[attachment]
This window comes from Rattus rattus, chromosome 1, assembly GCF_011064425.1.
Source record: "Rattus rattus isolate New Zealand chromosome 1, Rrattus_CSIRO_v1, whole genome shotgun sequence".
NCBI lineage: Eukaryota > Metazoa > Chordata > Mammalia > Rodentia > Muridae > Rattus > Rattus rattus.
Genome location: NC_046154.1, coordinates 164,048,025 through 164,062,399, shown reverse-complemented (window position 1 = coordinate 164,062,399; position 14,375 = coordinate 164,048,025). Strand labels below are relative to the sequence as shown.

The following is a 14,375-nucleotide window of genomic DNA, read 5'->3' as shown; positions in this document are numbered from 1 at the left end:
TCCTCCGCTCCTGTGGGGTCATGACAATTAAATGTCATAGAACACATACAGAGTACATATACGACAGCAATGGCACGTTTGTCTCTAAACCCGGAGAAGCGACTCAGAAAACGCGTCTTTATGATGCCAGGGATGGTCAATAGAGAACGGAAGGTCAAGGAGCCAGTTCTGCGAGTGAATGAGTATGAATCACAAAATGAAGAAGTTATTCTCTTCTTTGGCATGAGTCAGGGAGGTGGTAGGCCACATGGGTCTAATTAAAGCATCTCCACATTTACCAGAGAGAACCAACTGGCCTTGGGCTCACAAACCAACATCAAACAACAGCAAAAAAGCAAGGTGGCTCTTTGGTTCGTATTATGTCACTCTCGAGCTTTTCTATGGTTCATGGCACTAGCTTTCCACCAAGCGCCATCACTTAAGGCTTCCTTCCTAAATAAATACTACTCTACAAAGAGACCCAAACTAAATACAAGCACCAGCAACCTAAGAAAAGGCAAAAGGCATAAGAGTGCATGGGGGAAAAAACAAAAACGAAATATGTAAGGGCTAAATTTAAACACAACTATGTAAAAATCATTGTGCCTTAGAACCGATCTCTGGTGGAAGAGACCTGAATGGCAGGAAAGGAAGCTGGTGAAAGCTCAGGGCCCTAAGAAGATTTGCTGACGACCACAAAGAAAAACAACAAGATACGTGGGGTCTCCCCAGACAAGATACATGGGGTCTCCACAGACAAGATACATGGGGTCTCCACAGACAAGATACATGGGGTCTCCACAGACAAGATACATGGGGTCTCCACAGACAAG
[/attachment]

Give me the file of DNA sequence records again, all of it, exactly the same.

This window comes from Rattus rattus, chromosome 1, assembly GCF_011064425.1.
Source record: "Rattus rattus isolate New Zealand chromosome 1, Rrattus_CSIRO_v1, whole genome shotgun sequence".
NCBI lineage: Eukaryota > Metazoa > Chordata > Mammalia > Rodentia > Muridae > Rattus > Rattus rattus.
Genome location: NC_046154.1, coordinates 164,048,025 through 164,062,399, shown reverse-complemented (window position 1 = coordinate 164,062,399; position 14,375 = coordinate 164,048,025). Strand labels below are relative to the sequence as shown.

The following is a 14,375-nucleotide window of genomic DNA, read 5'->3' as shown; positions in this document are numbered from 1 at the left end:
TCCTCCGCTCCTGTGGGGTCATGACAATTAAATGTCATAGAACACATACAGAGTACATATACGACAGCAATGGCACGTTTGTCTCTAAACCCGGAGAAGCGACTCAGAAAACGCGTCTTTATGATGCCAGGGATGGTCAATAGAGAACGGAAGGTCAAGGAGCCAGTTCTGCGAGTGAATGAGTATGAATCACAAAATGAAGAAGTTATTCTCTTCTTTGGCATGAGTCAGGGAGGTGGTAGGCCACATGGGTCTAATTAAAGCATCTCCACATTTACCAGAGAGAACCAACTGGCCTTGGGCTCACAAACCAACATCAAACAACAGCAAAAAAGCAAGGTGGCTCTTTGGTTCGTATTATGTCACTCTCGAGCTTTTCTATGGTTCATGGCACTAGCTTTCCACCAAGCGCCATCACTTAAGGCTTCCTTCCTAAATAAATACTACTCTACAAAGAGACCCAAACTAAATACAAGCACCAGCAACCTAAGAAAAGGCAAAAGGCATAAGAGTGCATGGGGGAAAAAACAAAAACGAAATATGTAAGGGCTAAATTTAAACACAACTATGTAAAAATCATTGTGCCTTAGAACCGATCTCTGGTGGAAGAGACCTGAATGGCAGGAAAGGAAGCTGGTGAAAGCTCAGGGCCCTAAGAAGATTTGCTGACGACCACAAAGAAAAACAACAAGATACGTGGGGTCTCCCCAGACAAGATACATGGGGTCTCCACAGACAAGATACATGGGGTCTCCACAGACAAGATACATGGGGTCTCCACAGACAAGATACATGGGGTCTCCACAGACAAG